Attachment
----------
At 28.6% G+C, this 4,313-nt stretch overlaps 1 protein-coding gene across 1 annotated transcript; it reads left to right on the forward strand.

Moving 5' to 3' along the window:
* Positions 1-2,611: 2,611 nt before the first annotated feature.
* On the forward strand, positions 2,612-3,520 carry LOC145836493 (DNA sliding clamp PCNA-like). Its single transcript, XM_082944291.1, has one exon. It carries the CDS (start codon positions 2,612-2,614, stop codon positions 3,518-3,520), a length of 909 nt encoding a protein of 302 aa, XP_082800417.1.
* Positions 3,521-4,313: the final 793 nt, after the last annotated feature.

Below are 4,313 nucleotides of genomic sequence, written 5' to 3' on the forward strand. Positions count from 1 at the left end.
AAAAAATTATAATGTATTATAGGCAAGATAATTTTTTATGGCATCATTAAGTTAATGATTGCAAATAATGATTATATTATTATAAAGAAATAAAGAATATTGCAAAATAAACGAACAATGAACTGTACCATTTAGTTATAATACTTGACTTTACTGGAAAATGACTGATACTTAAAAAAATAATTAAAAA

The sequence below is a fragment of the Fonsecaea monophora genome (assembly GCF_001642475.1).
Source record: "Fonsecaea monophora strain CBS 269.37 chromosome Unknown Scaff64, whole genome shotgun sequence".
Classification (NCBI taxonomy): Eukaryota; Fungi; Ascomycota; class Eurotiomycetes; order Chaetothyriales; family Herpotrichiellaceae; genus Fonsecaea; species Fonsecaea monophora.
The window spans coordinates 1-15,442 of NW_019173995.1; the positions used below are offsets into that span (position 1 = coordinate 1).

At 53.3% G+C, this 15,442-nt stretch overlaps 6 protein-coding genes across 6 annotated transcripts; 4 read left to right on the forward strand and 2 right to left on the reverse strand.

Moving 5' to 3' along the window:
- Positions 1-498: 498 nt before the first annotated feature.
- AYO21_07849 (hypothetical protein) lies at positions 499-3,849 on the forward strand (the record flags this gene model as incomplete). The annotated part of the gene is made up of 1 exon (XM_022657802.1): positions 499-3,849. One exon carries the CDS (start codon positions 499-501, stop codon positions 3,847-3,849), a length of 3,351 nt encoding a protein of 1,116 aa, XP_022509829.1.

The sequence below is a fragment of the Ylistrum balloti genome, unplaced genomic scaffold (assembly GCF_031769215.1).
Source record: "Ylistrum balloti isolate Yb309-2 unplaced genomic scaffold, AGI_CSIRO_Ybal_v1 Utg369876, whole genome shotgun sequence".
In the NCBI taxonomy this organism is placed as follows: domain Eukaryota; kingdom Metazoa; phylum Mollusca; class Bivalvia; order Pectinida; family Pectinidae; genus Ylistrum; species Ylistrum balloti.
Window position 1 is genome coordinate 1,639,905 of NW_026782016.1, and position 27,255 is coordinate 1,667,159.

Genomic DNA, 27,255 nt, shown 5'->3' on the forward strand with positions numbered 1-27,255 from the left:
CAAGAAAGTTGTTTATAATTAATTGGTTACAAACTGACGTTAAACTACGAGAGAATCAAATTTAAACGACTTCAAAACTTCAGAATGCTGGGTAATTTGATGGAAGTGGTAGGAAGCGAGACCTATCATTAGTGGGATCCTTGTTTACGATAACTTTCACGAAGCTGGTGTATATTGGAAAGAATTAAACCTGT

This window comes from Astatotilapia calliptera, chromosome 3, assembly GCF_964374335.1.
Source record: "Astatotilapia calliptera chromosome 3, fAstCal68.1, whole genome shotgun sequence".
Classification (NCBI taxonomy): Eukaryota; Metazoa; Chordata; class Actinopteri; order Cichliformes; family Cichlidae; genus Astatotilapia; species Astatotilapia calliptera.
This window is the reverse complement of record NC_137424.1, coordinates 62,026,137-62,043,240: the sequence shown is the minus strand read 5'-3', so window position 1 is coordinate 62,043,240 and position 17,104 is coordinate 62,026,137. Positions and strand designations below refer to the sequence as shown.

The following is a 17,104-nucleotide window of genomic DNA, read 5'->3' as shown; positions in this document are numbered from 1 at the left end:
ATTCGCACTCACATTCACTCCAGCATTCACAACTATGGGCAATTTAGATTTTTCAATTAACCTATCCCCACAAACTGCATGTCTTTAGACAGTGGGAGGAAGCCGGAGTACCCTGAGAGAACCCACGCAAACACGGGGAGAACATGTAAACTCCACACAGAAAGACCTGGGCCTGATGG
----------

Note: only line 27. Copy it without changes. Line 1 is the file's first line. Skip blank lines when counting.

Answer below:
ATTCGCACTCACATTCACTCCAGCATTCACAACTATGGGCAATTTAGATTTTTCAATTAACCTATCCCCACAAACTGCATGTCTTTAGACAGTGGGAGGAAGCCGGAGTACCCTGAGAGAACCCACGCAAACACGGGGAGAACATGTAAACTCCACACAGAAAGACCTGGGCCTGATGG